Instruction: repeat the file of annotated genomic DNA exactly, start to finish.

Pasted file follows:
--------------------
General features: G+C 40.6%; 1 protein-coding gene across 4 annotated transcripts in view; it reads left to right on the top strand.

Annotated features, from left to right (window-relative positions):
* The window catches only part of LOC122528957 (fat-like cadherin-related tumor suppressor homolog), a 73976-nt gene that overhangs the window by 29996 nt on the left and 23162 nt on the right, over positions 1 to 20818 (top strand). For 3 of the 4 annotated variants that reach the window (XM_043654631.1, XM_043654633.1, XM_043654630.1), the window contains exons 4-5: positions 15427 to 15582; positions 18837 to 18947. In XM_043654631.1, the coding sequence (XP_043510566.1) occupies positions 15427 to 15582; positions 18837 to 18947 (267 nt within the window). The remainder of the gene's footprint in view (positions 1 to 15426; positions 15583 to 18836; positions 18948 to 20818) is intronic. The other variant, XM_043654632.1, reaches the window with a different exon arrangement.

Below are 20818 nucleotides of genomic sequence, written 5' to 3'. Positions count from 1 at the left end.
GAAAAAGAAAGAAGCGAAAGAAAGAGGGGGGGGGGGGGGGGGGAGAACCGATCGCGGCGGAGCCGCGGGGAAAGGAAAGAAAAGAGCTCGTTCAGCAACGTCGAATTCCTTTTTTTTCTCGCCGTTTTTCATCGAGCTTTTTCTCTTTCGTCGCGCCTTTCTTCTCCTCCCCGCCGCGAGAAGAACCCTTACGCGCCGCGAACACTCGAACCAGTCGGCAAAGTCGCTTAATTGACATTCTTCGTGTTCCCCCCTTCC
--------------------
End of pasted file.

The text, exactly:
General features: G+C 40.6%; 1 protein-coding gene across 4 annotated transcripts in view; it reads left to right on the top strand.

Annotated features, from left to right (window-relative positions):
* The window catches only part of LOC122528957 (fat-like cadherin-related tumor suppressor homolog), a 73976-nt gene that overhangs the window by 29996 nt on the left and 23162 nt on the right, over positions 1 to 20818 (top strand). For 3 of the 4 annotated variants that reach the window (XM_043654631.1, XM_043654633.1, XM_043654630.1), the window contains exons 4-5: positions 15427 to 15582; positions 18837 to 18947. In XM_043654631.1, the coding sequence (XP_043510566.1) occupies positions 15427 to 15582; positions 18837 to 18947 (267 nt within the window). The remainder of the gene's footprint in view (positions 1 to 15426; positions 15583 to 18836; positions 18948 to 20818) is intronic. The other variant, XM_043654632.1, reaches the window with a different exon arrangement.

Below are 20818 nucleotides of genomic sequence, written 5' to 3'. Positions count from 1 at the left end.
GAAAAAGAAAGAAGCGAAAGAAAGAGGGGGGGGGGGGGGGGGGAGAACCGATCGCGGCGGAGCCGCGGGGAAAGGAAAGAAAAGAGCTCGTTCAGCAACGTCGAATTCCTTTTTTTTCTCGCCGTTTTTCATCGAGCTTTTTCTCTTTCGTCGCGCCTTTCTTCTCCTCCCCGCCGCGAGAAGAACCCTTACGCGCCGCGAACACTCGAACCAGTCGGCAAAGTCGCTTAATTGACATTCTTCGTGTTCCCCCCTTCC